How to Translate a Joke

Humor is, without a doubt, one of the hardest things to translate. This was definitely apparent in the worldwide coverage of the Egyptian uprising earlier this year: jokes were central to the protests, but according to Al Masry Al Youm, unless they were written in English they were often lost in translation.

Is it possible to translate a joke? Of course, but it can be difficult because jokes often depend on “inside knowledge” that has to be explained to outsiders.  As the saying goes, “if you have to explain a joke, it isn’t funny anymore.” Also, what people consider funny can vary from place to place. Consider, for example, how different American humour is from British humour, even without a language barrier to cross.

Al Masry Al Youm looked at the English translations of two popular (and funny) Egyptian novels to get a better idea of how translators handle this particular hurdle. Read more

French Guy in Milton Keynes

Everyone knows “an English man in New York”, the song of the great singer Sting. As soon as I arrived in Central station of Milton Keynes, this song has echoes in my head. I told myself “I am the French guy in Milton Keynes” who will start an internship for K International. But it’s difficult to compare the two cities and also difficult to compare an English man in NYC whose native language is English and a French guy who arrives in Milton Keynes whose native language is French (especially since we know the reputation of French with English!).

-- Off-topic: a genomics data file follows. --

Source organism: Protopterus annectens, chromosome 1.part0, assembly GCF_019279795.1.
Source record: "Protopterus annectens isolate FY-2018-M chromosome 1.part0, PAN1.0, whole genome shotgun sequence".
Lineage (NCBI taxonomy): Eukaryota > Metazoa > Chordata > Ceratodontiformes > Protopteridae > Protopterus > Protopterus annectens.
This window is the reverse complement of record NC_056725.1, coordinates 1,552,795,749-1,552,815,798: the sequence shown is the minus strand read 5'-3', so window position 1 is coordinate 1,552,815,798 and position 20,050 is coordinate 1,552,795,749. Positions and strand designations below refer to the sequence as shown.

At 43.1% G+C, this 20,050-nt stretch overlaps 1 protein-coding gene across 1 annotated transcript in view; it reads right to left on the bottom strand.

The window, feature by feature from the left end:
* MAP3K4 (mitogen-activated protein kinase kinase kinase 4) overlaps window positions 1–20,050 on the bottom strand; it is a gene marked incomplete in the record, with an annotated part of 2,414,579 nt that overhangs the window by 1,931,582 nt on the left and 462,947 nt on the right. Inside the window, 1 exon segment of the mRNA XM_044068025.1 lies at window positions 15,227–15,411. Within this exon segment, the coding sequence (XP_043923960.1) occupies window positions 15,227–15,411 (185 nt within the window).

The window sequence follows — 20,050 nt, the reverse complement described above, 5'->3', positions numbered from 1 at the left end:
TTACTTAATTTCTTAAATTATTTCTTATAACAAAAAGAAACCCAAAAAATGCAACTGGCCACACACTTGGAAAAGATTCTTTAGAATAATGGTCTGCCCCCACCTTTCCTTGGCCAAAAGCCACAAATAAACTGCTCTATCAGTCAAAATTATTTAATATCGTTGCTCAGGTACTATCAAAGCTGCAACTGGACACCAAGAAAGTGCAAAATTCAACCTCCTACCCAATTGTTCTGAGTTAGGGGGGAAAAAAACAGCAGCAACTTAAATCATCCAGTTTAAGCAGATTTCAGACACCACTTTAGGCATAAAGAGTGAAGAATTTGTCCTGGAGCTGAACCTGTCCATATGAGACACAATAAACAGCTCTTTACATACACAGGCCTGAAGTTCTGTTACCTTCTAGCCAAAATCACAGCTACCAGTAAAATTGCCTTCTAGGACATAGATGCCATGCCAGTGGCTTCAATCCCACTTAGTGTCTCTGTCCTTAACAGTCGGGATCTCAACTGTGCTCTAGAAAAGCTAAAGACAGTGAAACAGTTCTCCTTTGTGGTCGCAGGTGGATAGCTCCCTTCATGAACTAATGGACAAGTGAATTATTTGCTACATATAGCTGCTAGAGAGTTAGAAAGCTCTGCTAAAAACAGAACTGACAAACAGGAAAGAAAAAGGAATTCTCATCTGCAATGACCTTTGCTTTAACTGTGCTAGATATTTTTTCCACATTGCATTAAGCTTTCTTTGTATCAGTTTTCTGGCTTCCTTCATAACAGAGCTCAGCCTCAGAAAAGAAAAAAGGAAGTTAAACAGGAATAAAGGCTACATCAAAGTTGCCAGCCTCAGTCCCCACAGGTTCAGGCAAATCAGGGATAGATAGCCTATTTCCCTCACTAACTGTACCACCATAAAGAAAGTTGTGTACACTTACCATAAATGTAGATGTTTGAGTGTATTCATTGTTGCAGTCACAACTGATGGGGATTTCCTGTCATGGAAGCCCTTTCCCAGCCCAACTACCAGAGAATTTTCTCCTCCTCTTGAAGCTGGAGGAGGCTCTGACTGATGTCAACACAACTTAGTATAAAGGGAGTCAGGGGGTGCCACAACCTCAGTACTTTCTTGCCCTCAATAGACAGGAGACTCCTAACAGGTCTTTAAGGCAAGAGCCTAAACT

When I arrive in Milton Keynes I was greeted by my internship supervisor named Richard Brooks (general manager of K International). He invited me to a great restaurant and we ate pizzas and drank a beer. Then, he showed me the city centre and surroundings by car.

Milton Keynes was formally designated as a new town on 23 January 1967. Indeed, it’s a very modern city composed of large extent and avenues. Read more

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